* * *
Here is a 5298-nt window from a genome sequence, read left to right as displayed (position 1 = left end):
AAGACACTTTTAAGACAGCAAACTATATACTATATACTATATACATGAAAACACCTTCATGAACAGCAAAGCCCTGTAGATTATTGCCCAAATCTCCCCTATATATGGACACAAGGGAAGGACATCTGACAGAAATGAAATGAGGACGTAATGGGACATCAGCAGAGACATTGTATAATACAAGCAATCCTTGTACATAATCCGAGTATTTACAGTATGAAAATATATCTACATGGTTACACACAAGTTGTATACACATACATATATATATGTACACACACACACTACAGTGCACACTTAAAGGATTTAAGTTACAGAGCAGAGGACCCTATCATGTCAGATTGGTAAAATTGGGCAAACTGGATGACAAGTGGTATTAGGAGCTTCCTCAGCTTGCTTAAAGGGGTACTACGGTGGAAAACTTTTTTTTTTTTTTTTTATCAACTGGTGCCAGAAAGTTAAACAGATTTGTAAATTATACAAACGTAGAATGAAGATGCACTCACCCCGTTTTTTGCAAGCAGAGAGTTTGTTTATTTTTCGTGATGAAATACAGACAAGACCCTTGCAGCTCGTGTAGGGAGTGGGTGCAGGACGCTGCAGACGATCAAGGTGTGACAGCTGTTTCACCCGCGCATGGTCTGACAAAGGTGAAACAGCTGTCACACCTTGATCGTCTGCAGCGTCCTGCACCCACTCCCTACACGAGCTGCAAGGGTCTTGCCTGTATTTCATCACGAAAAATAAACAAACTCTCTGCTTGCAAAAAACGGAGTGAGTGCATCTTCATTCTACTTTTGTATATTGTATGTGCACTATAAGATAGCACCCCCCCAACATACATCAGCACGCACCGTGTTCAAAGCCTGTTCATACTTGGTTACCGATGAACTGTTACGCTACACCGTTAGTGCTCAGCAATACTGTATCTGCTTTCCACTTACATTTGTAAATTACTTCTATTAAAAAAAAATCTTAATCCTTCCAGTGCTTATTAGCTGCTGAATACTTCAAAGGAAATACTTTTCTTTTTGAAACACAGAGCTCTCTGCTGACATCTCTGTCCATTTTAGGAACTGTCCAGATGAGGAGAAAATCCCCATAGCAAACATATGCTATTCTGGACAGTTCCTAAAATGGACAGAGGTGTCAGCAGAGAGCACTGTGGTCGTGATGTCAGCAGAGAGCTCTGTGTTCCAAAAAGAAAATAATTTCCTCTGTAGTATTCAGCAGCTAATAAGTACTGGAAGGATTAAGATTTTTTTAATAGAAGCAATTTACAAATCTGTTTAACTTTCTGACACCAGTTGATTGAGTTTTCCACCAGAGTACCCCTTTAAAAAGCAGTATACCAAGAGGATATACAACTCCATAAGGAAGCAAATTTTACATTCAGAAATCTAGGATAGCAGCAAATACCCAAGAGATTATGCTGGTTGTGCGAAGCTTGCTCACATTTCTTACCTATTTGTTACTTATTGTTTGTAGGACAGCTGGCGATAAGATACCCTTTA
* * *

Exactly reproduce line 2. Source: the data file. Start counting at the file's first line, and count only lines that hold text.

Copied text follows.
AAGACACTTTTAAGACAGCAAACTATATACTATATACTATATACATGAAAACACCTTCATGAACAGCAAAGCCCTGTAGATTATTGCCCAAATCTCCCCTATATATGGACACAAGGGAAGGACATCTGACAGAAATGAAATGAGGACGTAATGGGACATCAGCAGAGACATTGTATAATACAAGCAATCCTTGTACATAATCCGAGTATTTACAGTATGAAAATATATCTACATGGTTACACACAAGTTGTATACACATACATATATATATGTACACACACACACTACAGTGCACACTTAAAGGATTTAAGTTACAGAGCAGAGGACCCTATCATGTCAGATTGGTAAAATTGGGCAAACTGGATGACAAGTGGTATTAGGAGCTTCCTCAGCTTGCTTAAAGGGGTACTACGGTGGAAAACTTTTTTTTTTTTTTTTTATCAACTGGTGCCAGAAAGTTAAACAGATTTGTAAATTATACAAACGTAGAATGAAGATGCACTCACCCCGTTTTTTGCAAGCAGAGAGTTTGTTTATTTTTCGTGATGAAATACAGACAAGACCCTTGCAGCTCGTGTAGGGAGTGGGTGCAGGACGCTGCAGACGATCAAGGTGTGACAGCTGTTTCACCCGCGCATGGTCTGACAAAGGTGAAACAGCTGTCACACCTTGATCGTCTGCAGCGTCCTGCACCCACTCCCTACACGAGCTGCAAGGGTCTTGCCTGTATTTCATCACGAAAAATAAACAAACTCTCTGCTTGCAAAAAACGGAGTGAGTGCATCTTCATTCTACTTTTGTATATTGTATGTGCACTATAAGATAGCACCCCCCCAACATACATCAGCACGCACCGTGTTCAAAGCCTGTTCATACTTGGTTACCGATGAACTGTTACGCTACACCGTTAGTGCTCAGCAATACTGTATCTGCTTTCCACTTACATTTGTAAATTACTTCTATTAAAAAAAAATCTTAATCCTTCCAGTGCTTATTAGCTGCTGAATACTTCAAAGGAAATACTTTTCTTTTTGAAACACAGAGCTCTCTGCTGACATCTCTGTCCATTTTAGGAACTGTCCAGATGAGGAGAAAATCCCCATAGCAAACATATGCTATTCTGGACAGTTCCTAAAATGGACAGAGGTGTCAGCAGAGAGCACTGTGGTCGTGATGTCAGCAGAGAGCTCTGTGTTCCAAAAAGAAAATAATTTCCTCTGTAGTATTCAGCAGCTAATAAGTACTGGAAGGATTAAGATTTTTTTAATAGAAGCAATTTACAAATCTGTTTAACTTTCTGACACCAGTTGATTGAGTTTTCCACCAGAGTACCCCTTTAAAAAGCAGTATACCAAGAGGATATACAACTCCATAAGGAAGCAAATTTTACATTCAGAAATCTAGGATAGCAGCAAATACCCAAGAGATTATGCTGGTTGTGCGAAGCTTGCTCACATTTCTTACCTATTTGTTACTTATTGTTTGTAGGACAGCTGGCGATAAGATACCCTTTA